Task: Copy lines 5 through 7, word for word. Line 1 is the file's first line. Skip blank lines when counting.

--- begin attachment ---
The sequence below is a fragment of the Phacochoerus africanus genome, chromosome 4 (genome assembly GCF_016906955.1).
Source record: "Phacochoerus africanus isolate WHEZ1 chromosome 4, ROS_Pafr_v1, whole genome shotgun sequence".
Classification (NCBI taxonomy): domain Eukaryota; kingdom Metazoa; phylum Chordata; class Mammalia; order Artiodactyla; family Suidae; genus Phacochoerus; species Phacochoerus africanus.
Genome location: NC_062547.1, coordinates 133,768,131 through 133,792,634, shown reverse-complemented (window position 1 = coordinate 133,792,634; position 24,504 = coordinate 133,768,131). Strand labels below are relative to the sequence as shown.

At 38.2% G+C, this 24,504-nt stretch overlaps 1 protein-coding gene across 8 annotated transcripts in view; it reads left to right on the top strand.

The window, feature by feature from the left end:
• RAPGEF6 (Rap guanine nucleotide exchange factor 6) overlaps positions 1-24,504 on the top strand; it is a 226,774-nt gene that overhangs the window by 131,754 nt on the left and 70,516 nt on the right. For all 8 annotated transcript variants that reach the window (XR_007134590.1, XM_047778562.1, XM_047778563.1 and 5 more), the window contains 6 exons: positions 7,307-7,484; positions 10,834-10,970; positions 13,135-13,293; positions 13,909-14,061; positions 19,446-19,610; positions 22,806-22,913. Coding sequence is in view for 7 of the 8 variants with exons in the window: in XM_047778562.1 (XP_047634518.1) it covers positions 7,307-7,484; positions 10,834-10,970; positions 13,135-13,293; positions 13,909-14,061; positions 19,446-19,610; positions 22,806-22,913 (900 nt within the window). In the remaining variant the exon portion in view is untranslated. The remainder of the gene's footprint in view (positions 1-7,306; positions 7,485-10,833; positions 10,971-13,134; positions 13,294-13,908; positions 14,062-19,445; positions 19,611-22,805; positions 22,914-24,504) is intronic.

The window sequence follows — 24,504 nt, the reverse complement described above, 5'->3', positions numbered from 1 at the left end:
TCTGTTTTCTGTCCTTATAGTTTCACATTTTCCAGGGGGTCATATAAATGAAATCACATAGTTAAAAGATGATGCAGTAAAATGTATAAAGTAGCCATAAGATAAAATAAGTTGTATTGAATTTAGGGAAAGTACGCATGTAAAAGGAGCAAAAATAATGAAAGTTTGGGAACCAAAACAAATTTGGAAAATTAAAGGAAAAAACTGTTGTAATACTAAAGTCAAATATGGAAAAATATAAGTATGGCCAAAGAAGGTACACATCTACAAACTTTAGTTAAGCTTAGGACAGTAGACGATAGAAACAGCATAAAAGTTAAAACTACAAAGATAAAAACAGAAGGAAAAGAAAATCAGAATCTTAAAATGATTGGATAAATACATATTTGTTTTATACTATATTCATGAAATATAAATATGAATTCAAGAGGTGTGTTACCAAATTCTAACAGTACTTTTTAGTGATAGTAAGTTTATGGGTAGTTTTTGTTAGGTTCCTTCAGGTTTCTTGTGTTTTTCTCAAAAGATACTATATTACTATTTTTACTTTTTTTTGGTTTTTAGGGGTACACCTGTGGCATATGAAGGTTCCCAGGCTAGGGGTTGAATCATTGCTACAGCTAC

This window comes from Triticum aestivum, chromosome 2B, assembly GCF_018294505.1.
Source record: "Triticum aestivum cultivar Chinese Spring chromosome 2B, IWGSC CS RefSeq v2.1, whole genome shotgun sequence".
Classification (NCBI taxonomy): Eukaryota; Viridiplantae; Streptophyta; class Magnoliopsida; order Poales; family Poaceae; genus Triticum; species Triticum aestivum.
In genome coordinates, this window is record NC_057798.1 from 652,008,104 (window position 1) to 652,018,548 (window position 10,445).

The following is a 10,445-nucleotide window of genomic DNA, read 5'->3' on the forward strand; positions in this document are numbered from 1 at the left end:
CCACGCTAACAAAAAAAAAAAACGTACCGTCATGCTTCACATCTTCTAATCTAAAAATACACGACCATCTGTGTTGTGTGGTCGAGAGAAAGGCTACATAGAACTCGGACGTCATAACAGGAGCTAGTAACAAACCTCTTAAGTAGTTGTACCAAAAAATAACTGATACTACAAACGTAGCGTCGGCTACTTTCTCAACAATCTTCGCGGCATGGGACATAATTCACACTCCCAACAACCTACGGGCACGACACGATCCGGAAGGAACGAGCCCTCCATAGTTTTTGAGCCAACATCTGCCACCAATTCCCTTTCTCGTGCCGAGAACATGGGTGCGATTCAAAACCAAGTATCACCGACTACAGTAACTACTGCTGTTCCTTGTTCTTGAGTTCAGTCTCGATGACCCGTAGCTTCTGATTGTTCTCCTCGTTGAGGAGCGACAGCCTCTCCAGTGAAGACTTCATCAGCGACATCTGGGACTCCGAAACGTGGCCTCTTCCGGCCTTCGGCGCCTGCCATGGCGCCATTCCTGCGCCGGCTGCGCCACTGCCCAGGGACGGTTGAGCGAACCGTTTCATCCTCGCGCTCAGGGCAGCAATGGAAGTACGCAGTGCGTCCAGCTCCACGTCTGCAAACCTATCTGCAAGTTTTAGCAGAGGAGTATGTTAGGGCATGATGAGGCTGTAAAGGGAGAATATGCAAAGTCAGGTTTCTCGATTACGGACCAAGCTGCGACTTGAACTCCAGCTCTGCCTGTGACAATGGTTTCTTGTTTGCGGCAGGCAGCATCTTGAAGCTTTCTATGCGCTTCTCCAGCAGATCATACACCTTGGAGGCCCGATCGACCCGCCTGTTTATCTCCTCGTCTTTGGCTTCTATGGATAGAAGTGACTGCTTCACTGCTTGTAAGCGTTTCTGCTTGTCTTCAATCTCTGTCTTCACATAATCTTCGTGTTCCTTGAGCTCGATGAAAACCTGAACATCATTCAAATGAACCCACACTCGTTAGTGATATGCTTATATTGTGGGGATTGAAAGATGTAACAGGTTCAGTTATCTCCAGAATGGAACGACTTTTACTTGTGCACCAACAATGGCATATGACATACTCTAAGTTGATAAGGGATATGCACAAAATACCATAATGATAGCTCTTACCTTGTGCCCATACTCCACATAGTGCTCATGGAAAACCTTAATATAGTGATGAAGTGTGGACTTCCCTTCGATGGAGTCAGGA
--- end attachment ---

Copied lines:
At 38.2% G+C, this 24,504-nt stretch overlaps 1 protein-coding gene across 8 annotated transcripts in view; it reads left to right on the top strand.

The window, feature by feature from the left end:
• RAPGEF6 (Rap guanine nucleotide exchange factor 6) overlaps positions 1-24,504 on the top strand; it is a 226,774-nt gene that overhangs the window by 131,754 nt on the left and 70,516 nt on the right. For all 8 annotated transcript variants that reach the window (XR_007134590.1, XM_047778562.1, XM_047778563.1 and 5 more), the window contains 6 exons: positions 7,307-7,484; positions 10,834-10,970; positions 13,135-13,293; positions 13,909-14,061; positions 19,446-19,610; positions 22,806-22,913. Coding sequence is in view for 7 of the 8 variants with exons in the window: in XM_047778562.1 (XP_047634518.1) it covers positions 7,307-7,484; positions 10,834-10,970; positions 13,135-13,293; positions 13,909-14,061; positions 19,446-19,610; positions 22,806-22,913 (900 nt within the window). In the remaining variant the exon portion in view is untranslated. The remainder of the gene's footprint in view (positions 1-7,306; positions 7,485-10,833; positions 10,971-13,134; positions 13,294-13,908; positions 14,062-19,445; positions 19,611-22,805; positions 22,914-24,504) is intronic.